NASA’s Perseverance Mars rover snaps an epic selfie along with ‘mission-critical’ views of Red Planet

NASA’s Perseverance rover has compiled a variety of photos since landing at its new home on Mars in February, offering a more comprehensive view of the Red Planet and its ancient past.

The six-wheeled robotic explorer, which landed on the surface of Mars on Feb. 18, 2021, is equipped with a total of 23 cameras — each of which captures a different perspective, from extreme close-ups to wide-angle, panoramic views.

“The imaging cameras are a huge piece of everything,” Vivian Sun, the co-lead for Perseverance’s first science campaign at NASA’s Jet Propulsion Laboratory in Southern California, said in a statement. “We use a lot of them every single day for science. They’re absolutely mission-critical.”

The Perseverance rover touched down inside Mars’ 28-mile-wide (45 kilometers) Jezero Crater, which is believed to have been a massive lake and delta system 3.5 billion years ago. One of the mission’s primary science objectives is to search for evidence of ancient life on Mars.

The rover’s SuperCam aids in the search for past life by firing a laser at mineral targets and analyzing the mineralogy and chemistry of the vaporized rock. The SuperCam includes the Remote Micro-Imager (RMI), which can zoom in on features the size of a softball from more than a mile away, according to the statement.

SuperCam is located on Perseverance’s mast, or head, near a pair of other cameras called Mastcam-Z, which have a powerful zoom lens and are able to capture color images, 3D stereo images and high-definition video. The Mastcam-Z imagers — commonly referred to as the rover’s “eyes” — help scientists identify target locations and which features to zoom in on.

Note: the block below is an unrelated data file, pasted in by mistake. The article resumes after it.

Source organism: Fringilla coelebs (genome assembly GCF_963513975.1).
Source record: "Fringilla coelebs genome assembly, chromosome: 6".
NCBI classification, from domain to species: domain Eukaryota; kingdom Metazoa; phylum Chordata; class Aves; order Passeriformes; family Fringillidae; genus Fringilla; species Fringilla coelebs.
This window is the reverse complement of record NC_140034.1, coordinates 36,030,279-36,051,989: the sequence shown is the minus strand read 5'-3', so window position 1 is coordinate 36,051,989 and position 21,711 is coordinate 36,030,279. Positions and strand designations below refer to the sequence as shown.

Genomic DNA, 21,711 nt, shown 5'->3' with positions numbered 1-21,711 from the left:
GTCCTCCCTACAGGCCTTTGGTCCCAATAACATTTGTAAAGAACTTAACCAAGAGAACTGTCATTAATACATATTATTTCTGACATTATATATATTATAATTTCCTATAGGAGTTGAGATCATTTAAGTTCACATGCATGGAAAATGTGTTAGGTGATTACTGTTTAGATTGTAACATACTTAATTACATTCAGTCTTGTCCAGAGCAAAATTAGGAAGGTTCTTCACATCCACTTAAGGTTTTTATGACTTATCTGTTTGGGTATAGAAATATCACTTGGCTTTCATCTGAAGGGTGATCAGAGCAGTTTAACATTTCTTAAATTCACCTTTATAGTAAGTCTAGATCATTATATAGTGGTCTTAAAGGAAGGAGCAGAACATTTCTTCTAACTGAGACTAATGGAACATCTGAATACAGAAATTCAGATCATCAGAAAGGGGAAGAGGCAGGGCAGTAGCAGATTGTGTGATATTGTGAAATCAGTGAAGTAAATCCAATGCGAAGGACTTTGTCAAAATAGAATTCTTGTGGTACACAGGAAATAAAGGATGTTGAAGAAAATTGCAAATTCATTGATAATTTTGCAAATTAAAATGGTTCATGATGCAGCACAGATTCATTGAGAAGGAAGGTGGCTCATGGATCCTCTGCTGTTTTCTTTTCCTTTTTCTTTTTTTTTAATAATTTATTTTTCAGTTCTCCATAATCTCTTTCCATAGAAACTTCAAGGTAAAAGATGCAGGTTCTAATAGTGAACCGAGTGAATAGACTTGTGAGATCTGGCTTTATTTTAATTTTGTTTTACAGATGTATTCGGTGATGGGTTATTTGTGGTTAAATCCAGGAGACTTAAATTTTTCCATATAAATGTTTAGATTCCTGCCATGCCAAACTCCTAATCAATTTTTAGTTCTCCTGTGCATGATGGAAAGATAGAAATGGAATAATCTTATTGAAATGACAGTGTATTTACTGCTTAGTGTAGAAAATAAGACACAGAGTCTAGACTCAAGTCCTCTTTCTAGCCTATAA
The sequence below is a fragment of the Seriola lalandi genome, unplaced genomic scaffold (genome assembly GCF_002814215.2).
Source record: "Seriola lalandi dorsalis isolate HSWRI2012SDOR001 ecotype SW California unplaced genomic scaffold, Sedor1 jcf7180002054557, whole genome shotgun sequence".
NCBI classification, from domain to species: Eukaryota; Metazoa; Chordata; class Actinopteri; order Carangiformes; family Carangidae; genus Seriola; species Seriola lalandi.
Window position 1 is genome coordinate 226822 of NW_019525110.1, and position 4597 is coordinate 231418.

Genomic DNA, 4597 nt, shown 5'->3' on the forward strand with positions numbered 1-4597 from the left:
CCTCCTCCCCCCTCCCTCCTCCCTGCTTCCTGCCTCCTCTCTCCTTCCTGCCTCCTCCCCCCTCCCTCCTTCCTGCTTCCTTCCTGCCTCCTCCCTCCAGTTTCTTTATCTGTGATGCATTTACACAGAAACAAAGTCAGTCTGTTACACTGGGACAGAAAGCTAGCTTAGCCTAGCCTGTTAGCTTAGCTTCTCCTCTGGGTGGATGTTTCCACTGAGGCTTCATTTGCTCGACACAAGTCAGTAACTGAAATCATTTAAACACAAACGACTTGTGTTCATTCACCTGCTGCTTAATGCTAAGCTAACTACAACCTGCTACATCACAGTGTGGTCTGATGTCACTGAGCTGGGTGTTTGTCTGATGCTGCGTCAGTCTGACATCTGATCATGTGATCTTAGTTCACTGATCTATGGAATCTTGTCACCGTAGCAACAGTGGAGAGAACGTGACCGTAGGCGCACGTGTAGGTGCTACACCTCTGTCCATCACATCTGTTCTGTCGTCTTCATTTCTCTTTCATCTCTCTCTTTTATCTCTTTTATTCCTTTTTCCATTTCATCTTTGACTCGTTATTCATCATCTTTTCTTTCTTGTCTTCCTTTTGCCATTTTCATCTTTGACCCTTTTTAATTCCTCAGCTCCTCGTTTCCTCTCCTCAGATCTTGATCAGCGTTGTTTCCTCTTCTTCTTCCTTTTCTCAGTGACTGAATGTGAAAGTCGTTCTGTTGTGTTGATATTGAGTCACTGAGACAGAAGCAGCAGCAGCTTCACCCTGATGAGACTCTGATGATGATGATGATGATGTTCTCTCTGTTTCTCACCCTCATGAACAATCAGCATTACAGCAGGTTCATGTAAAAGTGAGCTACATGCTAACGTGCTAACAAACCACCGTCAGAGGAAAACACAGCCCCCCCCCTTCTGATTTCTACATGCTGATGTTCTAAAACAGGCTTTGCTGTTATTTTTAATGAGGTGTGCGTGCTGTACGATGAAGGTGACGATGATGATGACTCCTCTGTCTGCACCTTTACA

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These two instruments often work in tandem, with the Mastcam-Z providing a broader view and the SuperCam capturing a closer look.

A series of images taken on March 17, 2021, captures a detailed view of an escarpment called the “Delta Scarp,” which is part of a fan-shaped river delta that formed in the crater.

In the image above, the bottom view, taken by the rover’s Mastcam-Z, shows the base and plateau of the escarpment, while the top inset view is a mosaic of images taken by Perseverance’s RMI from about 1.4 miles (2.25 km) away, according to the statement.

“This is showing huge boulders. That means there had to have been some huge flash flooding that occurred that washed boulders down the riverbed into this delta formation,” Roger Wiens, principal investigator for SuperCam at Los Alamos National Laboratory in New Mexico, said in the statement.

“These large boulders are partway down the delta formation. If the lakebed was full, you would find these at the very top. So the lake wasn’t full at the time the flash flood happened. Overall, it may be indicating an unstable climate. Perhaps we didn’t always have this very placid, calm, habitable place that we might have liked for raising some microorganisms,” Wiens said.

Images taken by Perseverance’s cameras also suggest evidence of igneous rock that would have formed from lava or magma flowing on the crater floor before, during or after the lake formed, scientists said.
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Next to each Mastcam-Z imager is a Navcam, which are designed to help the rover drive around Mars autonomously. At each stop, the rover uses its two navigation cameras to get a 360-degree view of the area. The image below shows a view from one of the Navcams, taken on July 1, 2021, after the rover traveled 358 feet (109 meters), which was its longest autonomous drive at the time.

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